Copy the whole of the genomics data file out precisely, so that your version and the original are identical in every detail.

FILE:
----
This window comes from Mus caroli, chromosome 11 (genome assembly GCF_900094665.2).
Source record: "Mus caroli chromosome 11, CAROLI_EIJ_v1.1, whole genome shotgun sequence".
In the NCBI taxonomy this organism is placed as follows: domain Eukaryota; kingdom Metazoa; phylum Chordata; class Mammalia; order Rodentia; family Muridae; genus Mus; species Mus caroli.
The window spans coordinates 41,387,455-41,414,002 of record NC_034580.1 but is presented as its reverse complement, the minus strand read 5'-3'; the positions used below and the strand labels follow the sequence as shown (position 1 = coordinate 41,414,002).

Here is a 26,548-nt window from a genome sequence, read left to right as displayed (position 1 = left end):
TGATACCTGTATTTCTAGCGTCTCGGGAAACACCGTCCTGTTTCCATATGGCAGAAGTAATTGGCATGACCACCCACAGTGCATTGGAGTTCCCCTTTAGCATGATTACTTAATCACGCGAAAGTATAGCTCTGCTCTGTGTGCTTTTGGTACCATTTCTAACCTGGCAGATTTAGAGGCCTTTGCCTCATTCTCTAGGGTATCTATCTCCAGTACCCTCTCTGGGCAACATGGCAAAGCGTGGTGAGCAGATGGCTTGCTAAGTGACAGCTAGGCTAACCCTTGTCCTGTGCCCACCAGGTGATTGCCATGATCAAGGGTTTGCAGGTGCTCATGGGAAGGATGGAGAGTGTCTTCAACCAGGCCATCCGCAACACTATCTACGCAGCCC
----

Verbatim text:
This window comes from Mus caroli, chromosome 11 (genome assembly GCF_900094665.2).
Source record: "Mus caroli chromosome 11, CAROLI_EIJ_v1.1, whole genome shotgun sequence".
In the NCBI taxonomy this organism is placed as follows: domain Eukaryota; kingdom Metazoa; phylum Chordata; class Mammalia; order Rodentia; family Muridae; genus Mus; species Mus caroli.
The window spans coordinates 41,387,455-41,414,002 of record NC_034580.1 but is presented as its reverse complement, the minus strand read 5'-3'; the positions used below and the strand labels follow the sequence as shown (position 1 = coordinate 41,414,002).

Here is a 26,548-nt window from a genome sequence, read left to right as displayed (position 1 = left end):
TGATACCTGTATTTCTAGCGTCTCGGGAAACACCGTCCTGTTTCCATATGGCAGAAGTAATTGGCATGACCACCCACAGTGCATTGGAGTTCCCCTTTAGCATGATTACTTAATCACGCGAAAGTATAGCTCTGCTCTGTGTGCTTTTGGTACCATTTCTAACCTGGCAGATTTAGAGGCCTTTGCCTCATTCTCTAGGGTATCTATCTCCAGTACCCTCTCTGGGCAACATGGCAAAGCGTGGTGAGCAGATGGCTTGCTAAGTGACAGCTAGGCTAACCCTTGTCCTGTGCCCACCAGGTGATTGCCATGATCAAGGGTTTGCAGGTGCTCATGGGAAGGATGGAGAGTGTCTTCAACCAGGCCATCCGCAACACTATCTACGCAGCCC